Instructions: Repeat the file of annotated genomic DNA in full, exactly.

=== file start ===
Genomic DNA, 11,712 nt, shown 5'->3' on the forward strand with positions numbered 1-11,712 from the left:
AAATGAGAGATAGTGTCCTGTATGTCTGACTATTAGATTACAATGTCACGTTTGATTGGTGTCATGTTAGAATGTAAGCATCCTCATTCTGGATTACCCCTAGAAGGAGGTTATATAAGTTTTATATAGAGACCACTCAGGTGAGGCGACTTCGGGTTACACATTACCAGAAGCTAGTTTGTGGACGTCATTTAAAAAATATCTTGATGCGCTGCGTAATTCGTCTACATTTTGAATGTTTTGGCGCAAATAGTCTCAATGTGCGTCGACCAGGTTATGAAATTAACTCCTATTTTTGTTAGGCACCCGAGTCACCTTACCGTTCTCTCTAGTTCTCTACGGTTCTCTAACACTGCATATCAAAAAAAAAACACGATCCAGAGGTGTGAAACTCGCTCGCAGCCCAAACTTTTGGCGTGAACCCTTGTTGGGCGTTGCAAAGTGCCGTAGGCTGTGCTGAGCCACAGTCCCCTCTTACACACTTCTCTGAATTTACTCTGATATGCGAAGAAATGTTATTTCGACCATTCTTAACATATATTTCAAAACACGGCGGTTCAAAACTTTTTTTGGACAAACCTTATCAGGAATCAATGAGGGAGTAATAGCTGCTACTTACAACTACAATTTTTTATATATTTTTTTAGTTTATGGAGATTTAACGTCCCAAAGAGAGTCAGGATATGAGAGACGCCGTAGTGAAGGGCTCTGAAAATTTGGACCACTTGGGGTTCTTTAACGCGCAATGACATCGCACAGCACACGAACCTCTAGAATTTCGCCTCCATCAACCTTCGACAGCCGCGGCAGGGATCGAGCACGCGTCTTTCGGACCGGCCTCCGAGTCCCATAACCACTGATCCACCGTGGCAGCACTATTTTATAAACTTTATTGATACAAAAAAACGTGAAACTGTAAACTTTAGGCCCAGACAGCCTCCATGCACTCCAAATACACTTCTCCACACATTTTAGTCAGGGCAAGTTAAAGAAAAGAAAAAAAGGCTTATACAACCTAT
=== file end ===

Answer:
Genomic DNA, 11,712 nt, shown 5'->3' on the forward strand with positions numbered 1-11,712 from the left:
AAATGAGAGATAGTGTCCTGTATGTCTGACTATTAGATTACAATGTCACGTTTGATTGGTGTCATGTTAGAATGTAAGCATCCTCATTCTGGATTACCCCTAGAAGGAGGTTATATAAGTTTTATATAGAGACCACTCAGGTGAGGCGACTTCGGGTTACACATTACCAGAAGCTAGTTTGTGGACGTCATTTAAAAAATATCTTGATGCGCTGCGTAATTCGTCTACATTTTGAATGTTTTGGCGCAAATAGTCTCAATGTGCGTCGACCAGGTTATGAAATTAACTCCTATTTTTGTTAGGCACCCGAGTCACCTTACCGTTCTCTCTAGTTCTCTACGGTTCTCTAACACTGCATATCAAAAAAAAAACACGATCCAGAGGTGTGAAACTCGCTCGCAGCCCAAACTTTTGGCGTGAACCCTTGTTGGGCGTTGCAAAGTGCCGTAGGCTGTGCTGAGCCACAGTCCCCTCTTACACACTTCTCTGAATTTACTCTGATATGCGAAGAAATGTTATTTCGACCATTCTTAACATATATTTCAAAACACGGCGGTTCAAAACTTTTTTTGGACAAACCTTATCAGGAATCAATGAGGGAGTAATAGCTGCTACTTACAACTACAATTTTTTATATATTTTTTTAGTTTATGGAGATTTAACGTCCCAAAGAGAGTCAGGATATGAGAGACGCCGTAGTGAAGGGCTCTGAAAATTTGGACCACTTGGGGTTCTTTAACGCGCAATGACATCGCACAGCACACGAACCTCTAGAATTTCGCCTCCATCAACCTTCGACAGCCGCGGCAGGGATCGAGCACGCGTCTTTCGGACCGGCCTCCGAGTCCCATAACCACTGATCCACCGTGGCAGCACTATTTTATAAACTTTATTGATACAAAAAAACGTGAAACTGTAAACTTTAGGCCCAGACAGCCTCCATGCACTCCAAATACACTTCTCCACACATTTTAGTCAGGGCAAGTTAAAGAAAAGAAAAAAAGGCTTATACAACCTAT